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Now, we see it with the Auckland supermarket terrorist.
The wheels of bureaucracy and the law turn so slowly and so often inadequately.
In 2016, the authorities knew the terrorist was dangerous. Yet there he was at large in Auckland in September 2021 running amok.
Prime Minister Jacinda Ardern herself was aware of moves to deport him as early as 2018.
She and Deputy Prime Minister Grant Roberston have partly been blaming the fact he was free to roam, albeit under 24-hour surveillance, on a hole in the terrorism law.
This matter is before Parliament and will be fixed soon. National will support the change so that those planning terrorist acts can be found guilty.
Despite these comments, and those from a judge who felt obliged to let the man go free from custody, doubts have been raised about whether the changed law would have made that much difference anyway.
Ms Ardern has said how frustrating it has been that the man had not been deported. Ministers had been seeking advice on how to do so for more than three years.
The man was awaiting an appeal on a deportation order, and the public has been told about his ``protected'' status and that United Nations protocols and international obligations must be followed.
Surely, the safety of New Zealanders has higher priorities compared with the responsibilities that are treated with disdain by much of the world.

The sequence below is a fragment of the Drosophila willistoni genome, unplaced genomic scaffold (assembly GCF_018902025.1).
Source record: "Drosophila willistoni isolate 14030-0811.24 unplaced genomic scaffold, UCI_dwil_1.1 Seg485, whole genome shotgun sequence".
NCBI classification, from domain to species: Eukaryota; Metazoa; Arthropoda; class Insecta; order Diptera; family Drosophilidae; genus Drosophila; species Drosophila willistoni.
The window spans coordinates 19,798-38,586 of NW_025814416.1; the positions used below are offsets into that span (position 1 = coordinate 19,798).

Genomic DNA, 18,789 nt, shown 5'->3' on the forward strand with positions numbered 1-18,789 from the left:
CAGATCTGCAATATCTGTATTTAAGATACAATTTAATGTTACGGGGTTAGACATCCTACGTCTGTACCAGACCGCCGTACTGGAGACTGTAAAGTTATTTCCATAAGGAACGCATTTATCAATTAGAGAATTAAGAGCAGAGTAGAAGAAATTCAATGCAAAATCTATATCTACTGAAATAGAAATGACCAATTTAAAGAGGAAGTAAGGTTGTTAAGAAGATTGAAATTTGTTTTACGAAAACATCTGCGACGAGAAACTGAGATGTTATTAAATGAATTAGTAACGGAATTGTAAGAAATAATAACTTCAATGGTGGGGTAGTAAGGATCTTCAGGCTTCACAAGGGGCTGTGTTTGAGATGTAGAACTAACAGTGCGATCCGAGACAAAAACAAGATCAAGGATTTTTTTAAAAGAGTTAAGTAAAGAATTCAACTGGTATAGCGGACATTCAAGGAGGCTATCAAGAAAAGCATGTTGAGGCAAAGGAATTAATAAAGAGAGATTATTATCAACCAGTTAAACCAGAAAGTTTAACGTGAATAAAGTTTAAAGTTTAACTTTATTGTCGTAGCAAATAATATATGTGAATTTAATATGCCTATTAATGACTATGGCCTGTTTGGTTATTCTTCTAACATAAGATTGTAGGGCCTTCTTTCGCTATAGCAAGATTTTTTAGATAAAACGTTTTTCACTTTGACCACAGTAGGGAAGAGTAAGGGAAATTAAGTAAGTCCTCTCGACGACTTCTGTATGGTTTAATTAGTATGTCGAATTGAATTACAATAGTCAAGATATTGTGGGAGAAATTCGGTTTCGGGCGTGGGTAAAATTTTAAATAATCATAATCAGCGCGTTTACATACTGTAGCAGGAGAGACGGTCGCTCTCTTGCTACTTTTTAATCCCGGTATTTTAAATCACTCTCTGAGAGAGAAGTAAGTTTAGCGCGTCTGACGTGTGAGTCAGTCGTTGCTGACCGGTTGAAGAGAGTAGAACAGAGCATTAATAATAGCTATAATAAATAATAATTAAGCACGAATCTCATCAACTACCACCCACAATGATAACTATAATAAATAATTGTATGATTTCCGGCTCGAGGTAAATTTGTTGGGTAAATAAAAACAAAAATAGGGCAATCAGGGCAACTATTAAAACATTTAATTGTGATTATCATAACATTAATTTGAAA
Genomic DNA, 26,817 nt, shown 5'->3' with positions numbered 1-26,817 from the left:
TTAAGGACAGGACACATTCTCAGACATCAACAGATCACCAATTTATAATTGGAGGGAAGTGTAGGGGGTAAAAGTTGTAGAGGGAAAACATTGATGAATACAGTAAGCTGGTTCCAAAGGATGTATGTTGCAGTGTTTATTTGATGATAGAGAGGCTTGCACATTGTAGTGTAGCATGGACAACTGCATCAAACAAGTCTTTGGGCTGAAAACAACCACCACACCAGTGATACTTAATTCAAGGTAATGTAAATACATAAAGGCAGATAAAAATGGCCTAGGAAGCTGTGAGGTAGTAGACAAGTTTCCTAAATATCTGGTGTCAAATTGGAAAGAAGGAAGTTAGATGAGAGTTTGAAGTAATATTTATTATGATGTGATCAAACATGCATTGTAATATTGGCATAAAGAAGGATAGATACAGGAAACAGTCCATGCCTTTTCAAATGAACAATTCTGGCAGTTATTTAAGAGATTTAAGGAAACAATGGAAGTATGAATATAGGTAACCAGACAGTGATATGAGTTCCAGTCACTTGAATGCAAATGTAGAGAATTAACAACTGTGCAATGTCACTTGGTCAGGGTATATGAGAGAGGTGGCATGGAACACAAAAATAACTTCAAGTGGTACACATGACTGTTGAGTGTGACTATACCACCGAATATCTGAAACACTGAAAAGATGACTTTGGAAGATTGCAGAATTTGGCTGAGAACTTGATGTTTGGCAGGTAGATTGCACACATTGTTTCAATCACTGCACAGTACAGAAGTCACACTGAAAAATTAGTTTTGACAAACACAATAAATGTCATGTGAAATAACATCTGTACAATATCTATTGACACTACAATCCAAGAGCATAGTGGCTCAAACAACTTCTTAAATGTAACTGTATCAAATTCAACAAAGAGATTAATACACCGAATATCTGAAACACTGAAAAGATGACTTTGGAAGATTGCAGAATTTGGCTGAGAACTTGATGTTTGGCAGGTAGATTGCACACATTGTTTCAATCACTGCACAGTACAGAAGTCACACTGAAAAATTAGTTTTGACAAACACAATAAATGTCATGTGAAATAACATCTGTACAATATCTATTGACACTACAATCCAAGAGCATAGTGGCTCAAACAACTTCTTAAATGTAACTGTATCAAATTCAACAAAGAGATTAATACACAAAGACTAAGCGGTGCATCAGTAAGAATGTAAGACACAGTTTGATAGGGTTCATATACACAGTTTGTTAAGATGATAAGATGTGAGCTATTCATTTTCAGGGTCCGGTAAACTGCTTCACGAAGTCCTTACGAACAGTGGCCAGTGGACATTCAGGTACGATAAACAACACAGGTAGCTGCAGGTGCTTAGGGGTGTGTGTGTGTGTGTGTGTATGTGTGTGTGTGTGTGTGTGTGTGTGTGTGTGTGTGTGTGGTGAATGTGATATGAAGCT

In any event, it emerged yesterday that, despite the hand-wringing, it might have been possible to have the appeal heard while the man was in prison.
Even if that was not the case, why was the appeal not heard in July as soon as the man was released?
Further, it seems the man might have been able to be deported as a serious national security risk anyway not just because of alleged fraud on his original 2011 application.
Is that so? Why was that not pursued?
There are unanswered questions and doubts about the laws, the processes and what occurred.
The public was assured at the weekend everything possible under the law was done.
But was it? The picture was murkier by yesterday.
The courts and the law generally are riddled with delay, including, it would seem, the refugee appeal process.
In this case, the maxim justice delayed is justice denied became justice delayed imperils public safety.
For all the talk about holes in the terror laws and despite the questions about whether the Mental Health Act should have been used, surely this man should simply have been deported.
Were those asked for options too inflexible?
Are our systems, our appeals, our legal processes too slow and cumbersome and lacking in urgency?
Is New Zealand also too much a soft touch?
Do our bureaucrats and lawyers revel in the legal and administrative complexities, legal opinions and their own importance as part of the system?
New Zealand needs fair and humane policies and processes.
We do not want to be heartless like Australia.
But that does not trump the need for prompt, hard-headed action.
At least, the authorities opted for tight-as-possible surveillance.
New Zealand will always be in danger from lone wolves. As a free society, we will always have vulnerability.
But sadly, in this case, we need not have been at such peril; after all, the basic rationale for having a state is its capacity to remove such a blatant threat to the public.
Inquiries into what did and did not happen and what could and could not have taken place are appropriate.
That is as it should be as this country tries to prevent something similar from reoccurring.
It is simply unacceptable, however, that the Government was unsuccessful after spending more than four years trying to deport this man.